Pending Mass Transit Plan Fatally Flawed
7/2/2007
The transportation plan (House Bill 1590) recently pushed through the state legislature contains a number of fundamental problems, and is not in the best interests of Chester County. As a result, we, the Republican members of the Chester County state house delegation, opposed it.
 
We agree the state does need to develop a permanent funding solution to our Commonwealth's transportation demands. Effective and efficient transportation is critical to sustaining our economic prosperity and helping to deal with the pressures of development in our area. That said, this particular bill, based on the manner in which it is written and presented is not the way to go forward.
 
Of major concern, this transportation bill is fundamentally unfair to the taxpayers of Chester County. First, under this legislation, a slew of new local taxes could be imposed upon the residents of Chester County. These taxes could include a local sales tax, a local earned income tax and a local hotel tax. Simply foisting this taxation burden upon our local governments, to deal with state transportation issues, is not the hallmark of leadership; this is a classic case of "pass the buck."
 
Secondly, Chester County taxpayers' share of the transportation bailout is projected to shoot up by 50 percent. On top of this, it should be noted that Chester County actually receives the least amount of service from SEPTA in the five-county greater Philadelphia region. Worse yet, under this plan Philadelphia will decrease its financial contributions to the mass transit system, while at the same time it will be allowed to expand how much service is run in the city. 
 
Most seriously, the new basis for calculating where to have service is not consistent with solid management principles. The new formula moves away from making critical service decisions on the basis of number of passengers actually riding any given route and toward making these decisions simply on the basis of number of miles on which a train or bus or subway could run. The number of miles does not necessarily bear any relationship to how many passengers actually are riding any given route, and this unfairly favors Philadelphia to the detriment of the suburban counties.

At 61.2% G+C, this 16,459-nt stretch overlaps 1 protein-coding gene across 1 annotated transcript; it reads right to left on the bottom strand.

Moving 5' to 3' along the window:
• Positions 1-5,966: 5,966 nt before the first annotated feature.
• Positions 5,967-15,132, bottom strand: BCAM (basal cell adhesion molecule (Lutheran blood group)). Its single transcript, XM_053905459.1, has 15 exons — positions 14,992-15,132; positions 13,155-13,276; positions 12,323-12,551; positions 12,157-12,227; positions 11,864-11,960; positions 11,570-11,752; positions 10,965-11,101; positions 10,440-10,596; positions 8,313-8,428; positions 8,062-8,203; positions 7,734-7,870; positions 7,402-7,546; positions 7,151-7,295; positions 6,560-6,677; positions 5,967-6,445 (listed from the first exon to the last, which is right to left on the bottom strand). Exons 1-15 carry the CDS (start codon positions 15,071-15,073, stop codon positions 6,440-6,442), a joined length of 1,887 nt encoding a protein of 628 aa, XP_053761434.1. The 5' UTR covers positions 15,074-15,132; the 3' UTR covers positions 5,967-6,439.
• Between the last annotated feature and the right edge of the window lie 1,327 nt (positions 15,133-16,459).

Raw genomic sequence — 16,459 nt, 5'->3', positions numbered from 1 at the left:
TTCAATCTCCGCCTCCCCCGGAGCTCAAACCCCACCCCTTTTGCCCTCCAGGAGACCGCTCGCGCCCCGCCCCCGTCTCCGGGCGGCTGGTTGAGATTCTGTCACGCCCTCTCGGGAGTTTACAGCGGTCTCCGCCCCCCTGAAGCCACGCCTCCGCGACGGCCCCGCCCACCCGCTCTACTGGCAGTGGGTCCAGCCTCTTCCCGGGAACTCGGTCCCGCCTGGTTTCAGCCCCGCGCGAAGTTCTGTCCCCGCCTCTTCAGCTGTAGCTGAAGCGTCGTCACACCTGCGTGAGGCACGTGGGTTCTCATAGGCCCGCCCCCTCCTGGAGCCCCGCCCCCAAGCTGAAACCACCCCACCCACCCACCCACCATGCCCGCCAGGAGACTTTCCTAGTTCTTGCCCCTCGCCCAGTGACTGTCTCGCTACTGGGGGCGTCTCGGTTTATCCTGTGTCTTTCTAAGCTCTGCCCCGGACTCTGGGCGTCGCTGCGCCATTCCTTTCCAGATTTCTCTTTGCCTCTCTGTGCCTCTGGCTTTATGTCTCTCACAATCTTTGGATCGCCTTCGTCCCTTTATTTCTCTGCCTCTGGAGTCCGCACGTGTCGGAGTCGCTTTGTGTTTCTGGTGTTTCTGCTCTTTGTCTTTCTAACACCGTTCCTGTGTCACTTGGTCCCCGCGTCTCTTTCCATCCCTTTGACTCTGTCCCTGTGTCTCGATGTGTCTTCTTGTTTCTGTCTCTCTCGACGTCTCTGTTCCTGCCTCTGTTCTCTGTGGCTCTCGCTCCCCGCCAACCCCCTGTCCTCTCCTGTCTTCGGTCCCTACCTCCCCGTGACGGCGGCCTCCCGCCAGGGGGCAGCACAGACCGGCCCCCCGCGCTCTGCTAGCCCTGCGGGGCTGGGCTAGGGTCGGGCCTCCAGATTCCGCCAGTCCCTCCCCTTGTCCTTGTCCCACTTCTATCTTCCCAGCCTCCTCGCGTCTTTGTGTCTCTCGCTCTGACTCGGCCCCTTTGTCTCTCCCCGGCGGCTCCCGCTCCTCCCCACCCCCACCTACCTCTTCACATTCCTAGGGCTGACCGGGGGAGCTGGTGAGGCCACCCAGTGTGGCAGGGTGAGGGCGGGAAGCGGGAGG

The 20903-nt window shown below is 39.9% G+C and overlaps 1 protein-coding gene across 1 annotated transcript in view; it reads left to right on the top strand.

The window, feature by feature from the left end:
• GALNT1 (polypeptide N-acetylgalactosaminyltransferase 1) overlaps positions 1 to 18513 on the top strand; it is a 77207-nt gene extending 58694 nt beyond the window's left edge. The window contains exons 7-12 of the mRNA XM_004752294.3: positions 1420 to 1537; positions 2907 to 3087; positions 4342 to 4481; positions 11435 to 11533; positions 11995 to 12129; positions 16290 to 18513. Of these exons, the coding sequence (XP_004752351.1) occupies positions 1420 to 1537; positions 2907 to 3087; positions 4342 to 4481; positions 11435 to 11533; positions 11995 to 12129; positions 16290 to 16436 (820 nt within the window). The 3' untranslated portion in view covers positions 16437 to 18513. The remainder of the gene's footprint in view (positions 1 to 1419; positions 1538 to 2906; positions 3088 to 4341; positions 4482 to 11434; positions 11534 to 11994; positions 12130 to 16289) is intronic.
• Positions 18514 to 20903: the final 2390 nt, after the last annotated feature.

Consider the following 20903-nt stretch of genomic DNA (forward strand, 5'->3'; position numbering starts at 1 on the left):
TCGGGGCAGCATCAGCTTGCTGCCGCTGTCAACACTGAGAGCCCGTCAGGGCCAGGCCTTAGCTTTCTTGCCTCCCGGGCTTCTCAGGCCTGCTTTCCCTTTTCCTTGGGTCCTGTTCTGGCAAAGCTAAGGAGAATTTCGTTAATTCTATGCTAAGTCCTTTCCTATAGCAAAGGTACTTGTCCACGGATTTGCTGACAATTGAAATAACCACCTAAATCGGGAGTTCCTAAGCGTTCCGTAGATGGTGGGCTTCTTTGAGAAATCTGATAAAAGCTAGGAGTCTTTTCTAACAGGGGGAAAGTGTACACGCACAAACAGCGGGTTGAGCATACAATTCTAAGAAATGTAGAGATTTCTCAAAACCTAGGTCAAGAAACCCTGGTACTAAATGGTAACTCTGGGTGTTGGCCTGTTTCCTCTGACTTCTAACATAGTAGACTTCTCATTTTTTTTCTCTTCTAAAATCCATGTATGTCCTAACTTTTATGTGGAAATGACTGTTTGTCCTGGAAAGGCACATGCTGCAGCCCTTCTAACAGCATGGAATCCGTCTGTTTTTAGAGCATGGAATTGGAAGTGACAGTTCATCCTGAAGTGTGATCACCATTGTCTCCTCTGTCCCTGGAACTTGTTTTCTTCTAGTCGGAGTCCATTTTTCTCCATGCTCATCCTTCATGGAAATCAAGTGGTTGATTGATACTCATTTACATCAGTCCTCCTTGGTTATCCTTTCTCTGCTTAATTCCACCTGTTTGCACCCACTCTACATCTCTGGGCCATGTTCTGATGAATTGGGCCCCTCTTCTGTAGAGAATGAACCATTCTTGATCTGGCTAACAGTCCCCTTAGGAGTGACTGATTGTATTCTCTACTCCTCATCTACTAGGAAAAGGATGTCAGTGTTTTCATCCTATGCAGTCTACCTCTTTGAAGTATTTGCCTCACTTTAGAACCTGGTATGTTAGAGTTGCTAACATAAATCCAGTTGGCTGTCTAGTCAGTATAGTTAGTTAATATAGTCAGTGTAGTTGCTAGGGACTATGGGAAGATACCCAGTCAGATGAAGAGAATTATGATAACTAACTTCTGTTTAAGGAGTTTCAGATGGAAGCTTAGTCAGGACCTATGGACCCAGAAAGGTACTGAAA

This shift in how decisions about routes and funding will be determined reflects another consideration: that the makeup of SEPTA's governing board also turns over as a result of this legislation. The bill will shift the balance of power on the board to the city of Philadelphia and away from the suburban counties, including Chester. That action alone will allow the city of Philadelphia to veto suburban priorities and interests in relation to routes, fares and times of service decisions. The Republican state representatives of the other suburban counties agree the bill will create many problems if it remains in current form.
 
It further should be noted that on June 28 a letter from James D. Ray, chief counsel for the Federal Highway Administration, confirmed the fact that toll money collected by the proposed tolling of Interstate 80 across northern Pennsylvania, which is also part of the bill, cannot legally be put into mass transit systems. A court challenge, already threatened by a number of interests, likely would find an effort to divert toll money to mass transit to be illegal and therefore not allowed. This will only lead to more tax increases at the local level.
 
For all of these reasons and others, we could not, in good conscience, vote for this bill. Quite simply, the legislation is fundamentally unfair to the suburban counties around Philadelphia. 
 
In the alternative, there are funding options available that make the proper investment in our state's transportation needs and do so without excessive local tax increases. We can and we must continue to work in good faith to negotiate a reasoned, workable plan to fund mass transit, while caring for all of our transportation needs all across the Commonwealth of Pennsylvania.   
 
Rep. Art Hershey (R-13), Rep. Tim Hennessey (R-26), Rep. Carole Rubley (R-157), Rep. Curt Schroder (R-155), Rep. Chris Ross (R-158), Rep. Stephen Barrar, (R-160), Rep. Tom Killion (R-168) and Rep. Duane Milne (R-167).
 
Chester County Republican House Delegation
Pennsylvania House of Representatives

Contact: House Republican Public Relations
(717) 787-3993
www.pahousegop.com